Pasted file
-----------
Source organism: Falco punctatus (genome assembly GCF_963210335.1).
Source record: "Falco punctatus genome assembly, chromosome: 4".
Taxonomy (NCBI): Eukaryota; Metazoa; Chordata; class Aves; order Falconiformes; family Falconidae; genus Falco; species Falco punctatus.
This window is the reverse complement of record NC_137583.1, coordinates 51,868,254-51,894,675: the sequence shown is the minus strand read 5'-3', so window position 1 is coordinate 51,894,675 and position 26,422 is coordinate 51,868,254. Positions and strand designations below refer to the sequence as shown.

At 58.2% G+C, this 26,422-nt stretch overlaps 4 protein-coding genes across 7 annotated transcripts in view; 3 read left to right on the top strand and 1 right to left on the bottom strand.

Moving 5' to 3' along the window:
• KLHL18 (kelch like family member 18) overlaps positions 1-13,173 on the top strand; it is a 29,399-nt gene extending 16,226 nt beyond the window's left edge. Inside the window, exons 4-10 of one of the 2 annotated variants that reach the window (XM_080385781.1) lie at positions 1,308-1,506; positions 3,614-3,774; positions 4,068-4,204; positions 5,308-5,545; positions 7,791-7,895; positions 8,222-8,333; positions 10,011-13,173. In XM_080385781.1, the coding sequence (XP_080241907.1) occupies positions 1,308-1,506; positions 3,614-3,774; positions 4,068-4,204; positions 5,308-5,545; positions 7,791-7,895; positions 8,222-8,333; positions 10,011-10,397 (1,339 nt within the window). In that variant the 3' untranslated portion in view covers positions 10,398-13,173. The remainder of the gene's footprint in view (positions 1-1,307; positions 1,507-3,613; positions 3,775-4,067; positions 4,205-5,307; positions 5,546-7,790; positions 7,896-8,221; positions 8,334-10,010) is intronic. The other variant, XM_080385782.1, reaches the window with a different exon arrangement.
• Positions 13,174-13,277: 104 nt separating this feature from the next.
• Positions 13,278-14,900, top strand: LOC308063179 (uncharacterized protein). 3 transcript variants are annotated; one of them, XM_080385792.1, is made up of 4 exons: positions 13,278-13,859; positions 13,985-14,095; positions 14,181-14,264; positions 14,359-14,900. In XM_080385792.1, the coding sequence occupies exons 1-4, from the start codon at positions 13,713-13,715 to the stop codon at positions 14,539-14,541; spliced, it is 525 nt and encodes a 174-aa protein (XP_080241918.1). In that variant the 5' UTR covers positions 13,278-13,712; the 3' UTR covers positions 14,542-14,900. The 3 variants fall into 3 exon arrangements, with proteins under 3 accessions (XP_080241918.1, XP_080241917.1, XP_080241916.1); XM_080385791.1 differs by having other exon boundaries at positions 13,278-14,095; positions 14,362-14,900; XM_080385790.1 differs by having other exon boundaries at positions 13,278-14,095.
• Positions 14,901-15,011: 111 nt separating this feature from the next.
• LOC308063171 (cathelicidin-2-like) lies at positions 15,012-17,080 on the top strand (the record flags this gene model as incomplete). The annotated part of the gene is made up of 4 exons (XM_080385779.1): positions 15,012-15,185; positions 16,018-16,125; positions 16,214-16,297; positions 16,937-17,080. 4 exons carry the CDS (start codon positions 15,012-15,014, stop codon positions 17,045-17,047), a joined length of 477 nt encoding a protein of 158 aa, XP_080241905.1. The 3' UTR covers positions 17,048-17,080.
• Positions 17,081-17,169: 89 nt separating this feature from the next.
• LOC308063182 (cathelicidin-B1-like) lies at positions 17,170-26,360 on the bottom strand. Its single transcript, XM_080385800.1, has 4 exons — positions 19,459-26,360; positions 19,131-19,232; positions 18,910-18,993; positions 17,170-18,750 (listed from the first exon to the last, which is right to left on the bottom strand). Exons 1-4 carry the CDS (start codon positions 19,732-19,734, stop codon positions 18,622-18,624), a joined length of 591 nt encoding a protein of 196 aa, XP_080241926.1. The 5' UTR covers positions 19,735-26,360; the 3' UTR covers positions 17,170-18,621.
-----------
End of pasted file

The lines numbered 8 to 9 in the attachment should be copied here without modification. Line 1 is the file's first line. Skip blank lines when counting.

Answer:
• Positions 13,174-13,277: 104 nt separating this feature from the next.
• Positions 13,278-14,900, top strand: LOC308063179 (uncharacterized protein). 3 transcript variants are annotated; one of them, XM_080385792.1, is made up of 4 exons: positions 13,278-13,859; positions 13,985-14,095; positions 14,181-14,264; positions 14,359-14,900. In XM_080385792.1, the coding sequence occupies exons 1-4, from the start codon at positions 13,713-13,715 to the stop codon at positions 14,539-14,541; spliced, it is 525 nt and encodes a 174-aa protein (XP_080241918.1). In that variant the 5' UTR covers positions 13,278-13,712; the 3' UTR covers positions 14,542-14,900. The 3 variants fall into 3 exon arrangements, with proteins under 3 accessions (XP_080241918.1, XP_080241917.1, XP_080241916.1); XM_080385791.1 differs by having other exon boundaries at positions 13,278-14,095; positions 14,362-14,900; XM_080385790.1 differs by having other exon boundaries at positions 13,278-14,095.